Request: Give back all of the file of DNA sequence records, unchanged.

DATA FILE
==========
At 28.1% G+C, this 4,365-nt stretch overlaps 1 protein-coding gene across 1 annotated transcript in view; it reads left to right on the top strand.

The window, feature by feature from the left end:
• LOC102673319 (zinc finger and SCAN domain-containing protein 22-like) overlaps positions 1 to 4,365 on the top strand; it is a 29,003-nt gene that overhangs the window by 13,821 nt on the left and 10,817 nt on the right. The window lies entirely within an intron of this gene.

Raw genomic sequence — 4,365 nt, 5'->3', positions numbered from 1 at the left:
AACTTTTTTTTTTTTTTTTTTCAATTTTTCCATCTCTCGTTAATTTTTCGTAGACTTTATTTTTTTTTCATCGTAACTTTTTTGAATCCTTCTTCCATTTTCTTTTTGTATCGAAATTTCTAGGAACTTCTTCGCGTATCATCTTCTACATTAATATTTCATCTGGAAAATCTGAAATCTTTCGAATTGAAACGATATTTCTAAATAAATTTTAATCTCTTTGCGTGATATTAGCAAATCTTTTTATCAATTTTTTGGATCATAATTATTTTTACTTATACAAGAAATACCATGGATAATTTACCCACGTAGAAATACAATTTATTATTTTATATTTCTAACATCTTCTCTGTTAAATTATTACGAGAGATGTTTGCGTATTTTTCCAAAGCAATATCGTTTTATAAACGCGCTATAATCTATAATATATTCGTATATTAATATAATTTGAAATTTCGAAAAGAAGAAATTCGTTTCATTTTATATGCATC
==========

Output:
At 28.1% G+C, this 4,365-nt stretch overlaps 1 protein-coding gene across 1 annotated transcript in view; it reads left to right on the top strand.

The window, feature by feature from the left end:
• LOC102673319 (zinc finger and SCAN domain-containing protein 22-like) overlaps positions 1 to 4,365 on the top strand; it is a 29,003-nt gene that overhangs the window by 13,821 nt on the left and 10,817 nt on the right. The window lies entirely within an intron of this gene.

Raw genomic sequence — 4,365 nt, 5'->3', positions numbered from 1 at the left:
AACTTTTTTTTTTTTTTTTTTCAATTTTTCCATCTCTCGTTAATTTTTCGTAGACTTTATTTTTTTTTCATCGTAACTTTTTTGAATCCTTCTTCCATTTTCTTTTTGTATCGAAATTTCTAGGAACTTCTTCGCGTATCATCTTCTACATTAATATTTCATCTGGAAAATCTGAAATCTTTCGAATTGAAACGATATTTCTAAATAAATTTTAATCTCTTTGCGTGATATTAGCAAATCTTTTTATCAATTTTTTGGATCATAATTATTTTTACTTATACAAGAAATACCATGGATAATTTACCCACGTAGAAATACAATTTATTATTTTATATTTCTAACATCTTCTCTGTTAAATTATTACGAGAGATGTTTGCGTATTTTTCCAAAGCAATATCGTTTTATAAACGCGCTATAATCTATAATATATTCGTATATTAATATAATTTGAAATTTCGAAAAGAAGAAATTCGTTTCATTTTATATGCATC